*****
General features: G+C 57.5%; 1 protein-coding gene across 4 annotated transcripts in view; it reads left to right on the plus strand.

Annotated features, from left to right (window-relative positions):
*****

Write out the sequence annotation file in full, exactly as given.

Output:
General features: G+C 57.5%; 1 protein-coding gene across 4 annotated transcripts in view; it reads left to right on the plus strand.

Annotated features, from left to right (window-relative positions):